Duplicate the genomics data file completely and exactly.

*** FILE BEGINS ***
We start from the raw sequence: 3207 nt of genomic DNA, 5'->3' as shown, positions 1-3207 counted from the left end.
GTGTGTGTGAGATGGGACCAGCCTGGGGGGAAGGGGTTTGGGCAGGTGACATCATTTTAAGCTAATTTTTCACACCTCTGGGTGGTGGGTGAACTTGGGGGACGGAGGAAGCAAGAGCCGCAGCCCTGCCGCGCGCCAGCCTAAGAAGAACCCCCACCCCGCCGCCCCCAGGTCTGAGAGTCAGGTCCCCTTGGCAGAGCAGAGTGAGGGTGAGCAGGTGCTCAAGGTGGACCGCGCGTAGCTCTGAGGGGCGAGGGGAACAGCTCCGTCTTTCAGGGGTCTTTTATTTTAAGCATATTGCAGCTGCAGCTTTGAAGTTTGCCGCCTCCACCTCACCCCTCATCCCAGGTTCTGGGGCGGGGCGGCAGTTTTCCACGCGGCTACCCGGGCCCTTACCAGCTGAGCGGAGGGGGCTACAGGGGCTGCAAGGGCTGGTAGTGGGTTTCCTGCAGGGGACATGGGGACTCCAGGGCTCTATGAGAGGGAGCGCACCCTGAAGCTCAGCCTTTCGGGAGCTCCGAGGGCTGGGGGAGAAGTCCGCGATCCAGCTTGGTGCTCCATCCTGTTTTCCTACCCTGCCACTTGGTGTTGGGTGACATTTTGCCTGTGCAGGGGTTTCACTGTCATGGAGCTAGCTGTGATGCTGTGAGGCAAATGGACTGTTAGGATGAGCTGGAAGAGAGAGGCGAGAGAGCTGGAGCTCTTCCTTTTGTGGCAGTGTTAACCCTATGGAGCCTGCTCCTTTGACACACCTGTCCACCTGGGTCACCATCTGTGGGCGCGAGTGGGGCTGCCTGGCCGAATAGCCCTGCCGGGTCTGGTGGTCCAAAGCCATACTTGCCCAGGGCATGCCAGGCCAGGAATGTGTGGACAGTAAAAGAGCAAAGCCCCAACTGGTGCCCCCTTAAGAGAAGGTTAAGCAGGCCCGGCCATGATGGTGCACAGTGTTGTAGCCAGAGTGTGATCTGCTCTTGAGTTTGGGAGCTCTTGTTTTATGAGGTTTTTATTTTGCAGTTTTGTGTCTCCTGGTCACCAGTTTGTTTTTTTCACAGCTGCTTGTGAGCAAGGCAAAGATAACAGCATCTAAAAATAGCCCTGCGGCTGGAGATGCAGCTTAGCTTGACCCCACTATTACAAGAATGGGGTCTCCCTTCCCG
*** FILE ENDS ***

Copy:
We start from the raw sequence: 3207 nt of genomic DNA, 5'->3' as shown, positions 1-3207 counted from the left end.
GTGTGTGTGAGATGGGACCAGCCTGGGGGGAAGGGGTTTGGGCAGGTGACATCATTTTAAGCTAATTTTTCACACCTCTGGGTGGTGGGTGAACTTGGGGGACGGAGGAAGCAAGAGCCGCAGCCCTGCCGCGCGCCAGCCTAAGAAGAACCCCCACCCCGCCGCCCCCAGGTCTGAGAGTCAGGTCCCCTTGGCAGAGCAGAGTGAGGGTGAGCAGGTGCTCAAGGTGGACCGCGCGTAGCTCTGAGGGGCGAGGGGAACAGCTCCGTCTTTCAGGGGTCTTTTATTTTAAGCATATTGCAGCTGCAGCTTTGAAGTTTGCCGCCTCCACCTCACCCCTCATCCCAGGTTCTGGGGCGGGGCGGCAGTTTTCCACGCGGCTACCCGGGCCCTTACCAGCTGAGCGGAGGGGGCTACAGGGGCTGCAAGGGCTGGTAGTGGGTTTCCTGCAGGGGACATGGGGACTCCAGGGCTCTATGAGAGGGAGCGCACCCTGAAGCTCAGCCTTTCGGGAGCTCCGAGGGCTGGGGGAGAAGTCCGCGATCCAGCTTGGTGCTCCATCCTGTTTTCCTACCCTGCCACTTGGTGTTGGGTGACATTTTGCCTGTGCAGGGGTTTCACTGTCATGGAGCTAGCTGTGATGCTGTGAGGCAAATGGACTGTTAGGATGAGCTGGAAGAGAGAGGCGAGAGAGCTGGAGCTCTTCCTTTTGTGGCAGTGTTAACCCTATGGAGCCTGCTCCTTTGACACACCTGTCCACCTGGGTCACCATCTGTGGGCGCGAGTGGGGCTGCCTGGCCGAATAGCCCTGCCGGGTCTGGTGGTCCAAAGCCATACTTGCCCAGGGCATGCCAGGCCAGGAATGTGTGGACAGTAAAAGAGCAAAGCCCCAACTGGTGCCCCCTTAAGAGAAGGTTAAGCAGGCCCGGCCATGATGGTGCACAGTGTTGTAGCCAGAGTGTGATCTGCTCTTGAGTTTGGGAGCTCTTGTTTTATGAGGTTTTTATTTTGCAGTTTTGTGTCTCCTGGTCACCAGTTTGTTTTTTTCACAGCTGCTTGTGAGCAAGGCAAAGATAACAGCATCTAAAAATAGCCCTGCGGCTGGAGATGCAGCTTAGCTTGACCCCACTATTACAAGAATGGGGTCTCCCTTCCCG